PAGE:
Unemployment rates remain high as job growth sagged and the so-called “improving” data has more to do with a shrinking pool of job seekers than job growth. Consumer credit also sagged with two months of contractions, especially in credit card debt. The Empire State manufacturing report was down, reflecting higher inventories and flattened new orders. Industrial production has flattened as well with a slight decline in manufacturing. Capacity utilization also flattened in February and March (actually a slight decline in March). Retail sales continue their lackluster performance, showing a declining-to-flattening trend since last October.
What gives? If we were in recovery, wouldn’t these data be more consistent with growth?
The answer given by most economists is that, “Oh well, what can you expect? These things take time.” The other answer is that maybe there are more severe underlying factors that are reasserting themselves after months of monetary stimulus has wound down. Monetary stimulus never solves any economic problem; it creates problems.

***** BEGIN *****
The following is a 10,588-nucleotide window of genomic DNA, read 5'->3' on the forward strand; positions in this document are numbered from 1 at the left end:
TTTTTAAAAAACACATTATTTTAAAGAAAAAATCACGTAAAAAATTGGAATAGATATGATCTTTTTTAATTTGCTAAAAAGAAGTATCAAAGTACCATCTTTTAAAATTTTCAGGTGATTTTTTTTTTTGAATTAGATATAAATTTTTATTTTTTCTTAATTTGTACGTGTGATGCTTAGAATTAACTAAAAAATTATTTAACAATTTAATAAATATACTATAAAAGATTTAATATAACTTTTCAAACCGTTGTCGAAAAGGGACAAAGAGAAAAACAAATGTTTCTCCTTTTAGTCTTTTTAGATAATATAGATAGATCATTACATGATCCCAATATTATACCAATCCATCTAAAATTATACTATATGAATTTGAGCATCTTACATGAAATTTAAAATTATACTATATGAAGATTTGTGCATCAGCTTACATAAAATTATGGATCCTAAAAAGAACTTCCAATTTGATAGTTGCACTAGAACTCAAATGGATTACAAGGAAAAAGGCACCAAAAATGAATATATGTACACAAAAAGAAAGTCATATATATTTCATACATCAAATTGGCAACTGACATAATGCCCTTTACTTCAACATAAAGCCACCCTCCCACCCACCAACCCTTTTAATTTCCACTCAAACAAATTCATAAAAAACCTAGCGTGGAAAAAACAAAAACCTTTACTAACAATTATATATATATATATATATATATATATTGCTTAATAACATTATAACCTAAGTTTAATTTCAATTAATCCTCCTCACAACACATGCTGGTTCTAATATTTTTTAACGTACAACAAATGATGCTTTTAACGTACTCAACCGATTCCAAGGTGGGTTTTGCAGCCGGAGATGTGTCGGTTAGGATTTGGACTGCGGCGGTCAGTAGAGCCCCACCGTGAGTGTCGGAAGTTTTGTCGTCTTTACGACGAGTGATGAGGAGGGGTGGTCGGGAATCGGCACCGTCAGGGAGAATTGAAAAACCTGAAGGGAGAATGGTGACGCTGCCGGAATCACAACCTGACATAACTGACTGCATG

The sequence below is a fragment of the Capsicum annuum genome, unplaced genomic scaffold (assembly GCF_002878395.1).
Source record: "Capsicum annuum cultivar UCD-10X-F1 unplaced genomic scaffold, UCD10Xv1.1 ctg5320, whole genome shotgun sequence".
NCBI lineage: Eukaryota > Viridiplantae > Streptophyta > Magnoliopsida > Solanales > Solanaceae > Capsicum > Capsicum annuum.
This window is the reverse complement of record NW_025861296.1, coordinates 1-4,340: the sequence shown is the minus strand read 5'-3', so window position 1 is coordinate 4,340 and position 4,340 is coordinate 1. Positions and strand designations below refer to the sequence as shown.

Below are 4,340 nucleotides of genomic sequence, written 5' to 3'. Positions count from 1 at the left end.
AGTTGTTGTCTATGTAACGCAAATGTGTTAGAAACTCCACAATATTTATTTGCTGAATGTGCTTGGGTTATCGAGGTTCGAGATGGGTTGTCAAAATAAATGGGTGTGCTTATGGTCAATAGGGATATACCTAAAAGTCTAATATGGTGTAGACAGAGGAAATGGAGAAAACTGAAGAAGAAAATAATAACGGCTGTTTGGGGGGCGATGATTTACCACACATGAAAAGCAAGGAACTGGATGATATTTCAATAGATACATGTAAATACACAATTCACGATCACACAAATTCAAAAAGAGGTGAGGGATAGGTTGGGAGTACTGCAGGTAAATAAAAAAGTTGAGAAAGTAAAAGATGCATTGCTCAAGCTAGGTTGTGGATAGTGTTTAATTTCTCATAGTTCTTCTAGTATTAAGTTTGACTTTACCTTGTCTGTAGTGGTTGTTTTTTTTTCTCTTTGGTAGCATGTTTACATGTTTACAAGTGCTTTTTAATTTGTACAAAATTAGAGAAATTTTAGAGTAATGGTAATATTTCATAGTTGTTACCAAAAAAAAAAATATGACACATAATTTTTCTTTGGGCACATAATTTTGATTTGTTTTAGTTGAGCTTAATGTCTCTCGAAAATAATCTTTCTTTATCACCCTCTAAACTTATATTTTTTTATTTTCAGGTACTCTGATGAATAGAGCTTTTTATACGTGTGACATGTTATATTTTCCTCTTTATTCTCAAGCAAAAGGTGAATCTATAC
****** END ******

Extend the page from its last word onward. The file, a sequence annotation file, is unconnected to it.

What concerns me is that several rounds of monetary stimulus have further destroyed real savings needed for further economic growth. This would tend to explain why the economy is stalling. I believe that what most economists call a “recovery” actually never took place, and that what “growth” we have seen in the economy is mostly a manifestation of more dollars floating around the economy rather than real, organic growth. It can give the appearance that things are better, but are they? There has been some real growth as we (i.e., the “economy”) repair our personal and business balance sheets, and as businesses struggle to get back on their feet. But quantitative easing is taking its toll on savers and businesses alike.
A careful look at economic data in coming months, as well as money supply, will reveal that weakness, and continued stagnation is likely.